Mike Straub, spokesperson for House of Commons Speaker Cutler, did not discuss the merits of the individual proposals but said that “as more and more of these disclosures are released” the House leaders see it is time to move beyond the “discussion cycle” and update pension governance laws.
In March, The Inquirer reported that the US attorney in Philadelphia and the FBI were investigating PSERS land purchases in Harrisburg and the agency’s report of exaggerated profits. This investigation is continuing and the pension plan has hired lawyers to defend the agency and advise senior staff.
Later that month, Ryan’s audit committee hired another law firm to conduct its own investigation into the agency’s actions, which is still ongoing.
The PSERS Board of Directors has already made some changes. He recently agreed to change his travel policies and no longer allow staff to stay in fancy hotels where Wall Street financiers hold meetings, regardless of the cost. The changes came after an Inquirer article detailed an expensive travel model, ranging from $ 1,178 for an overnight person in New York City to $ 15,627 for a round-trip London.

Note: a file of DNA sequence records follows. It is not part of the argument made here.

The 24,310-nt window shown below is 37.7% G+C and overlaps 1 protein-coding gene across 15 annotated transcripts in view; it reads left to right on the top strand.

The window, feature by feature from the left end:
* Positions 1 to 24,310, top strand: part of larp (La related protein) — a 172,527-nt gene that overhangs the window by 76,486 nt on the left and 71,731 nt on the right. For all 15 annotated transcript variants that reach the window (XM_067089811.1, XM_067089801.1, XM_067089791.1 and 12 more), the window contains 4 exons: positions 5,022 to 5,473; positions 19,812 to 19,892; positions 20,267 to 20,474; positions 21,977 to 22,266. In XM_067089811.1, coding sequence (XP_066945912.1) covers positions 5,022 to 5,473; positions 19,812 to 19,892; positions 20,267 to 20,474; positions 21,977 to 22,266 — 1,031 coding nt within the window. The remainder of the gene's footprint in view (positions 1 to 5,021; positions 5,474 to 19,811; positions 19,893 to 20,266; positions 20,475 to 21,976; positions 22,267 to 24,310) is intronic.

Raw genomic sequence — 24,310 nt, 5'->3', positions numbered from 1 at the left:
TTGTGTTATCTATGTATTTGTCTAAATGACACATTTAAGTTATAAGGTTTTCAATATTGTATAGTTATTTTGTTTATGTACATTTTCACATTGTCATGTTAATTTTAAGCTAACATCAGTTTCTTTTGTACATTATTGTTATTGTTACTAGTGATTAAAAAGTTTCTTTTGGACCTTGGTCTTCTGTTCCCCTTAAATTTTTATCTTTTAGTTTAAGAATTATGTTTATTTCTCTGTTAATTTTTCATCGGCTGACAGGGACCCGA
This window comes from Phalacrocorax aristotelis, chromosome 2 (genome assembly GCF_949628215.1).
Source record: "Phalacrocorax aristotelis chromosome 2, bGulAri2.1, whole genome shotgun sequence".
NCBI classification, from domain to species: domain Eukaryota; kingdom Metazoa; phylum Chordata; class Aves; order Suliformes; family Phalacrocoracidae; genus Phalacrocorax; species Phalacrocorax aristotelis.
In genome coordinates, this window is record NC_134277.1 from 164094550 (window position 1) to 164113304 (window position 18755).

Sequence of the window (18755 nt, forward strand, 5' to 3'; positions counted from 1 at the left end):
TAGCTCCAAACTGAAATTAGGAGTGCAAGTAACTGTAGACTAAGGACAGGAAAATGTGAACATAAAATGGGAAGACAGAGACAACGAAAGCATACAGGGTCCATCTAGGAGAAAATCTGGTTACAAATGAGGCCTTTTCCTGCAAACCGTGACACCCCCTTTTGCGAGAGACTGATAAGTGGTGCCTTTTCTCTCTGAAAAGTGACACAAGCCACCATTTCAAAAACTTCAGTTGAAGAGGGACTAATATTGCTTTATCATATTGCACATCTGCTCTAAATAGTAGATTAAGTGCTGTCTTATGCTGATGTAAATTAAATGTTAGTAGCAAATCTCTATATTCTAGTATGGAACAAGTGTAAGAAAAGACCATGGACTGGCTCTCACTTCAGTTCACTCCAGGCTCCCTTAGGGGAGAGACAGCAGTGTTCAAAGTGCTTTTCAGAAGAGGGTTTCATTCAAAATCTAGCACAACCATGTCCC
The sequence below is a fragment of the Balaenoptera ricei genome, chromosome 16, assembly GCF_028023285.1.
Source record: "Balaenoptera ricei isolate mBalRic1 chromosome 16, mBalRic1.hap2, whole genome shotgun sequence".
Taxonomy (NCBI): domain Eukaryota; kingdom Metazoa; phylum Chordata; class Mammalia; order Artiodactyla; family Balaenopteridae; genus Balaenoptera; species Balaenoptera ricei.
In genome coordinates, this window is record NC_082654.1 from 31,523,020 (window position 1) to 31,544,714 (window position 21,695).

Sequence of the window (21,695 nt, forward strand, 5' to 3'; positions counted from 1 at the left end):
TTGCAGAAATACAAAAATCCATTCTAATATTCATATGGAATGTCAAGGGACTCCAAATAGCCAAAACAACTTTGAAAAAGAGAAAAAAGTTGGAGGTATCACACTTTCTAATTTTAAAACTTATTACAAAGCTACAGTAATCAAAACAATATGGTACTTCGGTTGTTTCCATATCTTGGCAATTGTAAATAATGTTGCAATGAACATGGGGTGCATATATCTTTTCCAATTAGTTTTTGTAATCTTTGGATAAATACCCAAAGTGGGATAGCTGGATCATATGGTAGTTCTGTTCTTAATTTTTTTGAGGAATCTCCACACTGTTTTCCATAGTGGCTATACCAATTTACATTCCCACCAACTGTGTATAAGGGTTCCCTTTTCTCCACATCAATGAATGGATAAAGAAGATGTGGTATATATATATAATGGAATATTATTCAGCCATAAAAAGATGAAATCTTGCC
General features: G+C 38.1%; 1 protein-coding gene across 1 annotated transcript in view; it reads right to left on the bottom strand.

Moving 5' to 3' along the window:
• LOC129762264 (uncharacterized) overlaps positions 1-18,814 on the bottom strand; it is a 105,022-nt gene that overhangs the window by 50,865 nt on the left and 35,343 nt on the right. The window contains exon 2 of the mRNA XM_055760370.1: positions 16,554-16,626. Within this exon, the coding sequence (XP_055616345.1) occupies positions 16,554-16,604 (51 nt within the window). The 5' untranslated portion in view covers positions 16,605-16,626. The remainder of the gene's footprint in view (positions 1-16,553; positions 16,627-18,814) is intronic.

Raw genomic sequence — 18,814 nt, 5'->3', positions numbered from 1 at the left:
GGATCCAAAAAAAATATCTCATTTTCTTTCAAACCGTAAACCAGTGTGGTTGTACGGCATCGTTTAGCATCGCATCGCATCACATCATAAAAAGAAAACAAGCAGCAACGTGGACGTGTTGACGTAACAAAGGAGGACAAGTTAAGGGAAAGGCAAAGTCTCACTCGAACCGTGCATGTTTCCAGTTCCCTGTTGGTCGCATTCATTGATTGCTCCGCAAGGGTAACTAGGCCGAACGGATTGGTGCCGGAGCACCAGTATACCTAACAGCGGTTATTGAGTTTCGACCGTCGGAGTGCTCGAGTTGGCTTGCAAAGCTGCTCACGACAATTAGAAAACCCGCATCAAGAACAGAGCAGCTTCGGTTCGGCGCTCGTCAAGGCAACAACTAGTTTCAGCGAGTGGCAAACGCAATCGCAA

In June, Ryan joined other PSERS critics in rejecting staff recommendations and voting against $ 1 billion in hedge funds and private real estate investments. Critics say these high-cost investments are the main cause of the agency’s poor investment performance.
Ryan, however, didn’t go as far as the other PSERS administrators. He declined to back the six other directors who in June demanded the sacking of executive director Glen Grell and chief investment officer James H. Grossman Jr.